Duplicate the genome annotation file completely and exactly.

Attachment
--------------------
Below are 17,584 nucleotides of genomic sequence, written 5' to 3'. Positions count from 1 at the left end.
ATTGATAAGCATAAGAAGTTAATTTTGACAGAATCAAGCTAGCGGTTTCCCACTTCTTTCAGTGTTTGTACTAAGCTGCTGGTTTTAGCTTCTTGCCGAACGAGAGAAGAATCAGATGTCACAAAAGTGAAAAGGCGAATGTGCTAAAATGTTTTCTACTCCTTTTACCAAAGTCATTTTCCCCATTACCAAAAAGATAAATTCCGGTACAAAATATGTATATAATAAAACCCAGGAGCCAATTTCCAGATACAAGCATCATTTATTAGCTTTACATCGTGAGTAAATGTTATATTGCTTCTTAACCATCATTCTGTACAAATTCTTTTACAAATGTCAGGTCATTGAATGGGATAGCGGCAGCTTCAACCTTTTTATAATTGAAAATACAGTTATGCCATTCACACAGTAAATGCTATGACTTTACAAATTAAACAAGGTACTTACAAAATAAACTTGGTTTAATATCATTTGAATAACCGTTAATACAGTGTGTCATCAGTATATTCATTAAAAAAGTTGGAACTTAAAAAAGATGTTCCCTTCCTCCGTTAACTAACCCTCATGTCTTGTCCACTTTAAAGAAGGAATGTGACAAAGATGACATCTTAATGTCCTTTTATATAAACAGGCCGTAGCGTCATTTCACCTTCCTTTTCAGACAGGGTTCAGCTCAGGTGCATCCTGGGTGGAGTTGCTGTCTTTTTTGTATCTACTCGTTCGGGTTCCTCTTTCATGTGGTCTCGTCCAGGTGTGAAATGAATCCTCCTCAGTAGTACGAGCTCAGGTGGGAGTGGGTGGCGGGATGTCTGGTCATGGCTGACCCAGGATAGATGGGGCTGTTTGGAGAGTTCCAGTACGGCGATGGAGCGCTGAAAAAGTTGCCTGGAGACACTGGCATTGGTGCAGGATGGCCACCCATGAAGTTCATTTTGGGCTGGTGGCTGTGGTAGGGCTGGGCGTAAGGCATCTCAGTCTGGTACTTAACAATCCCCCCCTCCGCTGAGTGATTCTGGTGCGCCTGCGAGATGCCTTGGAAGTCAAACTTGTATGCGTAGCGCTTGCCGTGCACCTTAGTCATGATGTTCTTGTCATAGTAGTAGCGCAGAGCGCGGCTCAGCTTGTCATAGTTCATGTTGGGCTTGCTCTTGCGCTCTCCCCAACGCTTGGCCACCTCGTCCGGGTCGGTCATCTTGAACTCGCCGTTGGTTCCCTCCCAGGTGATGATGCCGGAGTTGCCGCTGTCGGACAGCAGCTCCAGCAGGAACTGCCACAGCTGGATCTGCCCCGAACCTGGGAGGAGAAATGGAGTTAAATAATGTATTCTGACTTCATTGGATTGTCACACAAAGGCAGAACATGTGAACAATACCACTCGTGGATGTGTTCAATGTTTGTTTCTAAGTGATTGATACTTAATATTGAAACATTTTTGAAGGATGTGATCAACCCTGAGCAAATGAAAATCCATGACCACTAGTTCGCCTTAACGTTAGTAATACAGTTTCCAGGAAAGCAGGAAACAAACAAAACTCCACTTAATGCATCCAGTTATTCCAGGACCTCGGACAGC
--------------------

Below are 17,584 nucleotides of genomic sequence, written 5' to 3'. Positions count from 1 at the left end.
ATTGATAAGCATAAGAAGTTAATTTTGACAGAATCAAGCTAGCGGTTTCCCACTTCTTTCAGTGTTTGTACTAAGCTGCTGGTTTTAGCTTCTTGCCGAACGAGAGAAGAATCAGATGTCACAAAAGTGAAAAGGCGAATGTGCTAAAATGTTTTCTACTCCTTTTACCAAAGTCATTTTCCCCATTACCAAAAAGATAAATTCCGGTACAAAATATGTATATAATAAAACCCAGGAGCCAATTTCCAGATACAAGCATCATTTATTAGCTTTACATCGTGAGTAAATGTTATATTGCTTCTTAACCATCATTCTGTACAAATTCTTTTACAAATGTCAGGTCATTGAATGGGATAGCGGCAGCTTCAACCTTTTTATAATTGAAAATACAGTTATGCCATTCACACAGTAAATGCTATGACTTTACAAATTAAACAAGGTACTTACAAAATAAACTTGGTTTAATATCATTTGAATAACCGTTAATACAGTGTGTCATCAGTATATTCATTAAAAAAGTTGGAACTTAAAAAAGATGTTCCCTTCCTCCGTTAACTAACCCTCATGTCTTGTCCACTTTAAAGAAGGAATGTGACAAAGATGACATCTTAATGTCCTTTTATATAAACAGGCCGTAGCGTCATTTCACCTTCCTTTTCAGACAGGGTTCAGCTCAGGTGCATCCTGGGTGGAGTTGCTGTCTTTTTTGTATCTACTCGTTCGGGTTCCTCTTTCATGTGGTCTCGTCCAGGTGTGAAATGAATCCTCCTCAGTAGTACGAGCTCAGGTGGGAGTGGGTGGCGGGATGTCTGGTCATGGCTGACCCAGGATAGATGGGGCTGTTTGGAGAGTTCCAGTACGGCGATGGAGCGCTGAAAAAGTTGCCTGGAGACACTGGCATTGGTGCAGGATGGCCACCCATGAAGTTCATTTTGGGCTGGTGGCTGTGGTAGGGCTGGGCGTAAGGCATCTCAGTCTGGTACTTAACAATCCCCCCCTCCGCTGAGTGATTCTGGTGCGCCTGCGAGATGCCTTGGAAGTCAAACTTGTATGCGTAGCGCTTGCCGTGCACCTTAGTCATGATGTTCTTGTCATAGTAGTAGCGCAGAGCGCGGCTCAGCTTGTCATAGTTCATGTTGGGCTTGCTCTTGCGCTCTCCCCAACGCTTGGCCACCTCGTCCGGGTCGGTCATCTTGAACTCGCCGTTGGTTCCCTCCCAGGTGATGATGCCGGAGTTGCCGCTGTCGGACAGCAGCTCCAGCAGGAACTGCCACAGCTGGATCTGCCCCGAACCTGGGAGGAGAAATGGAGTTAAATAATGTATTCTGACTTCATTGGATTGTCACACAAAGGCAGAACATGTGAACAATACCACTCGTGGATGTGTTCAATGTTTGTTTCTAAGTGATTGATACTTAATATTGAAACATTTTTGAAGGATGTGATCAACCCTGAGCAAATGAAAATCCATGACCACTAGTTCGCCTTAACGTTAGTAATACAGTTTCCAGGAAAGCAGGAAACAAACAAAACTCCACTTAATGCATCCAGTTATTCCAGGACCTCGGACAGC